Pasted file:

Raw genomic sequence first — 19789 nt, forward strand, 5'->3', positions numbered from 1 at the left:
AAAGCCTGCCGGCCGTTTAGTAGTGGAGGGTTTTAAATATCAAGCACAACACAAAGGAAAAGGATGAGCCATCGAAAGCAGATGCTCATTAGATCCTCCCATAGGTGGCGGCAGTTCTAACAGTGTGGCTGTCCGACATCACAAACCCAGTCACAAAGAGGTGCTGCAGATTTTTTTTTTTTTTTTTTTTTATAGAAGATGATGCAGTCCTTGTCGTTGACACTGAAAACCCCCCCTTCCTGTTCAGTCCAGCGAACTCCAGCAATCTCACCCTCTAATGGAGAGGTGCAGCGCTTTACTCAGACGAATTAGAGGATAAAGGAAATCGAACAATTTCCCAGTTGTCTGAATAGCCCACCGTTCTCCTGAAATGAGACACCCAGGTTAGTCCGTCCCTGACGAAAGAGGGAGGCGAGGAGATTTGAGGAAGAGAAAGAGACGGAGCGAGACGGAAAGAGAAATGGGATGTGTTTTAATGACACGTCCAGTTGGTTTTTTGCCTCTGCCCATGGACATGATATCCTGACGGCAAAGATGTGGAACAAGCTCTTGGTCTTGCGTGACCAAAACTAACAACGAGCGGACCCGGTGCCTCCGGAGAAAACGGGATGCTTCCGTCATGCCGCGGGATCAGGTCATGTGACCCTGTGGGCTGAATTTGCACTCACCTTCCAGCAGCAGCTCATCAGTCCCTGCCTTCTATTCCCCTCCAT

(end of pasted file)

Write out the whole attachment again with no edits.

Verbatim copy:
Raw genomic sequence first — 19789 nt, forward strand, 5'->3', positions numbered from 1 at the left:
AAAGCCTGCCGGCCGTTTAGTAGTGGAGGGTTTTAAATATCAAGCACAACACAAAGGAAAAGGATGAGCCATCGAAAGCAGATGCTCATTAGATCCTCCCATAGGTGGCGGCAGTTCTAACAGTGTGGCTGTCCGACATCACAAACCCAGTCACAAAGAGGTGCTGCAGATTTTTTTTTTTTTTTTTTTTTATAGAAGATGATGCAGTCCTTGTCGTTGACACTGAAAACCCCCCCTTCCTGTTCAGTCCAGCGAACTCCAGCAATCTCACCCTCTAATGGAGAGGTGCAGCGCTTTACTCAGACGAATTAGAGGATAAAGGAAATCGAACAATTTCCCAGTTGTCTGAATAGCCCACCGTTCTCCTGAAATGAGACACCCAGGTTAGTCCGTCCCTGACGAAAGAGGGAGGCGAGGAGATTTGAGGAAGAGAAAGAGACGGAGCGAGACGGAAAGAGAAATGGGATGTGTTTTAATGACACGTCCAGTTGGTTTTTTGCCTCTGCCCATGGACATGATATCCTGACGGCAAAGATGTGGAACAAGCTCTTGGTCTTGCGTGACCAAAACTAACAACGAGCGGACCCGGTGCCTCCGGAGAAAACGGGATGCTTCCGTCATGCCGCGGGATCAGGTCATGTGACCCTGTGGGCTGAATTTGCACTCACCTTCCAGCAGCAGCTCATCAGTCCCTGCCTTCTATTCCCCTCCAT